Historic Resource Study, Crater Lake National Park, Oregon, 1984
XI. Summary of Important Structures
D. Structures Not Eligible for the National Register
1. Exhibit Building (Bldg. #066)
The cornerstone of the Kiser Studio at Victor Rock, on the rim of Crater Lake, was laid July 12, 1921, by Will Steel. A crowd of 100 people gathered around as F.P. Salter the contractor, and his men, swung the lava block into place and Kiser took a motion picture of the ceremony. The structure was to be the headquarters for Kiser s photographic expedition in this part of Oregon, and the studio/salesroom for his hand-colored pictures of Crater Lake and the Northwest, for post cards and photographic supplies, and for literature about scenic beauties and encouraging their preservation. The studio was to be a story and a half, facing the lake, built of stone and timber, with a veranda across the front and a large plate glass window framing a vista of the lake. After the studio was completed, Kiser planned to surround it with a small rock garden and flower beds containing specimen plants and flowers of the Crater Lake area. Present at the occasion were Mr. and Mrs. Walter Prichard Eaton of Sheffield, Massachusetts. Eaton was visiting Crater Lake with Kiser to secure material for a Boy Scout book about the park and to obtain data for magazine articles about Oregon. 
Photographic studios were operated in the parks by private concerns for the purpose of taking and selling photographs therein under contract with the Department of the Interior. Kiser s company, Scenic America, with headquarters in Portland, Oregon, had the right, through contract, to take photographs for the purpose of sale in the park, while the Crater Lake National Park Co. had included in its contract only the right to sell photographs. Kiser was not the park’s “official” photographer in the strict meaning of the word, but only in the sense that he was authorized to conduct that particular business. It was hoped that Kiser’s reputation would help the park. And Kiser did have a reputation. He was recognized as one of the very finest artists on the Pacific Coast in photography work and was the first scenic photographer in the United States to apply opaque oil colors to the emulsion of a photograph and develop a system of producing hand-colored-in-oil photos for volume distribution.  For over twenty-five years he worked toward the development of Crater Lake National Park by publicizing it as much as possible.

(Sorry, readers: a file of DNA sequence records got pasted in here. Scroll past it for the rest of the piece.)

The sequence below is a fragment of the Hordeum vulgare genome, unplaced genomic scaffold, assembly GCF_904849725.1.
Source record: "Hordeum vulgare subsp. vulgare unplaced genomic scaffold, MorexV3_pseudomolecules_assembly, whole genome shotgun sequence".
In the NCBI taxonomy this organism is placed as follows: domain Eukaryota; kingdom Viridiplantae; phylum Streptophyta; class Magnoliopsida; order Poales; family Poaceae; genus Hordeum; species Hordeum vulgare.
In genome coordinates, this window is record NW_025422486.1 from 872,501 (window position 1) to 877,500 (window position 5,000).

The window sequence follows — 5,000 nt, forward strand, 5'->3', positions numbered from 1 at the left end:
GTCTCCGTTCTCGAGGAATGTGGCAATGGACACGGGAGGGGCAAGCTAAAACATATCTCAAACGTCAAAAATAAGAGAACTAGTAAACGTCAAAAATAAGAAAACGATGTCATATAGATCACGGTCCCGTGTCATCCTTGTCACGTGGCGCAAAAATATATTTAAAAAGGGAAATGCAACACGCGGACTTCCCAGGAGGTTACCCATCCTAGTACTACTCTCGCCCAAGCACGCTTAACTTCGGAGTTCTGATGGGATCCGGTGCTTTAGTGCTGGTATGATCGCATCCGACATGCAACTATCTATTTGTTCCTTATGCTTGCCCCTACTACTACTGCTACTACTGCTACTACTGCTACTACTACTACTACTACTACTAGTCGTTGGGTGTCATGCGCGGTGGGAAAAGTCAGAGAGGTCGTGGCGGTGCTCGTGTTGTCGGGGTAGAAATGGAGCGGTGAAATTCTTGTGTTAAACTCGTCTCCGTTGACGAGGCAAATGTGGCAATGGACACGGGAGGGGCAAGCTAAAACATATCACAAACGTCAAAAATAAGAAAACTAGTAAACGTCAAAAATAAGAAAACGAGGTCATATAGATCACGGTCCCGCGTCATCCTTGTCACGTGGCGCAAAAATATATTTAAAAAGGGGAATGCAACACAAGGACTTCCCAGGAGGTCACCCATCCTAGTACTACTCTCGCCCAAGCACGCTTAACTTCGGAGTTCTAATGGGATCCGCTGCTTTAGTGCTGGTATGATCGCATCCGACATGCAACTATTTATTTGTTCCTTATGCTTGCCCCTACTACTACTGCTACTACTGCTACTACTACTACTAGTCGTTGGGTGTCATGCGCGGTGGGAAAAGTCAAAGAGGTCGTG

In 1903 he made and displayed in different parts of the United States the first colored-in-oil photographs of Crater Lake. He assisted Will Steel in his efforts to establish Crater Lake and the surrounding area as a national park for three years by preparing and maintaining a complete set of colored lantern slides that Steel could use in his lecture work, as well as supplying Steel with photographs for publicity work. In 1917 Kiser persuaded the noted author Walter Prichard Eaton to come West and visit Crater Lake. Kiser personally conducted the author and his wife through southern Oregon and they camped ten days in the park. From his various experiences on the trip, Eaton wrote two books–Skyline Camps and Boy Scouts at Crater Lake–and numerous articles and short stories dealing with the area, bringing the lake attention from a nationally known author. 
Kiser illustrated the National Geographic Magazine for many years and was official photographer for the Great Northern Railway for six years. In 1906 he originated the slogan “See America First,” suggesting it to the railway’s advertising agent, who appropriated it for use by the company.  Kiser was an avid outdoor enthusiast and mountain climber. During his lifetime he endeavored to explore, photograph, and advertise the magnificent scenery in Montana, Idaho, Washington, and Oregon. He devoted his entire life to conserving and portraying our scenic resources. A large collection of his hand-colored-in-oil enlargements of the Rocky Mountains in the northern Montana wilderness were shipped to Washington, D.C., and installed as an exhibit in the halls of Congress just prior to presentation of the Glacier National Park Bill. They were thought to have exerted a strong influence in passage of that legislation. In addition to making a complete record of all the major scenic regions of the Northwest, Kiser made scenic motion picture “shorts” of the region.